2. Connect each viewing session with a book or activity. Watching random videos might have some educational value, but it's even more likely that your child will learn something if you watch videos with a specific purpose in mind. When Little Miss Muffet was really into Jim Arnosky's Little Lions, we started watching this video about lion cubs at the San Diego Zoo. Now she knows what they eat and which toys they like to play with. When the National Zoo's panda cub was born, we would check in on the Panda Cam a couple of times a day to see what the cub was doing. Now that Miss Muffet's favorite book is Owl Babies, we like to watch the video adaptation, too, and this has really contributed to her memorizing almost the entire story word for word. You don't need to have an entire lesson plan  to accompany a video, but even just a simple book, craft, or game should be enough to reinforce the video content your child consumes.
  3. Interact with content. Watching a video is never a passive experience for Miss Muffet. We discuss everything that is happening on the screen. We identify colors and animals. We count how many birds are in the sky, or how many tusks an elephant has. We dance along with Michael Rosen's rendition of We're Going on a Bear Hunt, and identify the speaker of each line of dialogue in Owl Babies. Very occasionally, she will be allowed to sit alone and watch a video, but it's always one we have seen before, and usually, she will do at least some of what I have modeled for her even if I am in the next room and not directly involved in the presentation.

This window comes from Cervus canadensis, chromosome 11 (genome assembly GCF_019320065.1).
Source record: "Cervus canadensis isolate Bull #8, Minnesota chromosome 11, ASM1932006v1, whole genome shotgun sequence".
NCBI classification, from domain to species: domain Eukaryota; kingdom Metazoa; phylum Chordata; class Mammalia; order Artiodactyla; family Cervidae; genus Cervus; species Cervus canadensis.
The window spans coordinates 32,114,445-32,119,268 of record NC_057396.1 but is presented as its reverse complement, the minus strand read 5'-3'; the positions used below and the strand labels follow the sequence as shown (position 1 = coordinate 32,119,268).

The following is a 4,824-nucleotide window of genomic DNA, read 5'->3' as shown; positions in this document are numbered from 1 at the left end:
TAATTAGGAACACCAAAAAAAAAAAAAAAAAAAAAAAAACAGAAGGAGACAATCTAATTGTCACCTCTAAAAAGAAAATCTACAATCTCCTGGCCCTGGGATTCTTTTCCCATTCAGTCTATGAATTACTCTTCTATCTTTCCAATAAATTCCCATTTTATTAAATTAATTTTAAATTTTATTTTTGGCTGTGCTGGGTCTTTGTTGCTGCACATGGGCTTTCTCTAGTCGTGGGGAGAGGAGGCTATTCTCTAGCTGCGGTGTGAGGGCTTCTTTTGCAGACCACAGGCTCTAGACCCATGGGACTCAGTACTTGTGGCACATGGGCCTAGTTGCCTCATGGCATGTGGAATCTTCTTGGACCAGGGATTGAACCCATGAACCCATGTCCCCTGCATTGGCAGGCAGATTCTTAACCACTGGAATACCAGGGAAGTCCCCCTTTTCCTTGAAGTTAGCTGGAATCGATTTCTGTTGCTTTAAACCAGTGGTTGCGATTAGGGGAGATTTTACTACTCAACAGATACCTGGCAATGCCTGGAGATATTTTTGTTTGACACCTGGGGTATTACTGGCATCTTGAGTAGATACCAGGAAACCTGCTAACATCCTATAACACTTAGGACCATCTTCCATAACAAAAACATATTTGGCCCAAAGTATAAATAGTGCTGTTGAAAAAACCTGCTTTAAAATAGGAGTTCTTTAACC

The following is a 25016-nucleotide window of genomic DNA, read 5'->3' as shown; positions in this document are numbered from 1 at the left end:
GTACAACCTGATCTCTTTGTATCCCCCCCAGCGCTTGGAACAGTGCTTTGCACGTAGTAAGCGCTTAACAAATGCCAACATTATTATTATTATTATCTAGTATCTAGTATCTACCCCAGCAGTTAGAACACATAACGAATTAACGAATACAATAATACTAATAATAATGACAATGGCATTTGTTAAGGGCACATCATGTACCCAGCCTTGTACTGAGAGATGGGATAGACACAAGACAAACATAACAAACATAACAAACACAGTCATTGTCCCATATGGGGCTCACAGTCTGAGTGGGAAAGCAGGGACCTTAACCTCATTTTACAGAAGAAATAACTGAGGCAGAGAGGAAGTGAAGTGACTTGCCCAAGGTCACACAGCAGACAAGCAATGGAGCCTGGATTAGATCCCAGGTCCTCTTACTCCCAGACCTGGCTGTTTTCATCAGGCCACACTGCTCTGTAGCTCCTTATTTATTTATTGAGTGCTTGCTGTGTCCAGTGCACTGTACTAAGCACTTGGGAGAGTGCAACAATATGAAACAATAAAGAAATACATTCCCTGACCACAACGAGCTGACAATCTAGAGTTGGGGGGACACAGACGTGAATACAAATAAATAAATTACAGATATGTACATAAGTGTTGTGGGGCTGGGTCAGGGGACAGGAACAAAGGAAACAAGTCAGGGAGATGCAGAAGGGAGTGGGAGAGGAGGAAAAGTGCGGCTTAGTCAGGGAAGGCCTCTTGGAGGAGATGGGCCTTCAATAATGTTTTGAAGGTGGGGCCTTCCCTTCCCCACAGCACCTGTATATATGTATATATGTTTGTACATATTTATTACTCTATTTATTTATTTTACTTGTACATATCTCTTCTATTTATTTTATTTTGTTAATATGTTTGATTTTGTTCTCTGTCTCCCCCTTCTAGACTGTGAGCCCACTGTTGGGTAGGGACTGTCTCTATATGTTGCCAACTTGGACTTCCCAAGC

4. Set limits. This is another recommendation from the American Academy of Pediatrics. For me, setting limits means we don't watch videos endlessly without a plan. I will usually select a number of videos that we will watch, or a set amount of time that we will spend watching. Typically, the maximum number of videos we watch in one sitting is three, and I doubt we have ever watched more than 20 minutes total in a single day. She asks for screen time much more often, but I stand firm in my limitations and suggest other activities instead. Videos are provided solely at my discretion, and never simply because she wants to watch one.